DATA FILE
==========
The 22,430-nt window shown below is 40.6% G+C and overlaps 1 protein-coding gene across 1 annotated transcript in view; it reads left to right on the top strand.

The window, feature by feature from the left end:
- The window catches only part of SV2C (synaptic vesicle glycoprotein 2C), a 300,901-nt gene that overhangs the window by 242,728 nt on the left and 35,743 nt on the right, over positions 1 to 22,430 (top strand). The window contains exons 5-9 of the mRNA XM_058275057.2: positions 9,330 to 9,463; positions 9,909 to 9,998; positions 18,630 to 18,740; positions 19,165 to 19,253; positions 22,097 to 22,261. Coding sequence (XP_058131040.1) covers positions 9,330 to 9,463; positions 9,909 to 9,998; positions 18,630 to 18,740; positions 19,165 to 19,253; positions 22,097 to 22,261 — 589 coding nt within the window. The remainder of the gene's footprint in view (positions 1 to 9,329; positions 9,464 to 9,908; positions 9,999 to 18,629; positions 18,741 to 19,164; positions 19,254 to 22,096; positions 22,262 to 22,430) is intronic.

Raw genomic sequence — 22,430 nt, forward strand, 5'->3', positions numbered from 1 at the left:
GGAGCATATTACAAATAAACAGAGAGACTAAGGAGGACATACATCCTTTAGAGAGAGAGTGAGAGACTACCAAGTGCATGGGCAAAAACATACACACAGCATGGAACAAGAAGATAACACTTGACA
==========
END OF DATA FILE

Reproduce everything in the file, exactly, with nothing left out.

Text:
The 22,430-nt window shown below is 40.6% G+C and overlaps 1 protein-coding gene across 1 annotated transcript in view; it reads left to right on the top strand.

The window, feature by feature from the left end:
- The window catches only part of SV2C (synaptic vesicle glycoprotein 2C), a 300,901-nt gene that overhangs the window by 242,728 nt on the left and 35,743 nt on the right, over positions 1 to 22,430 (top strand). The window contains exons 5-9 of the mRNA XM_058275057.2: positions 9,330 to 9,463; positions 9,909 to 9,998; positions 18,630 to 18,740; positions 19,165 to 19,253; positions 22,097 to 22,261. Coding sequence (XP_058131040.1) covers positions 9,330 to 9,463; positions 9,909 to 9,998; positions 18,630 to 18,740; positions 19,165 to 19,253; positions 22,097 to 22,261 — 589 coding nt within the window. The remainder of the gene's footprint in view (positions 1 to 9,329; positions 9,464 to 9,908; positions 9,999 to 18,629; positions 18,741 to 19,164; positions 19,254 to 22,096; positions 22,262 to 22,430) is intronic.

Raw genomic sequence — 22,430 nt, forward strand, 5'->3', positions numbered from 1 at the left:
GGAGCATATTACAAATAAACAGAGAGACTAAGGAGGACATACATCCTTTAGAGAGAGAGTGAGAGACTACCAAGTGCATGGGCAAAAACATACACACAGCATGGAACAAGAAGATAACACTTGACA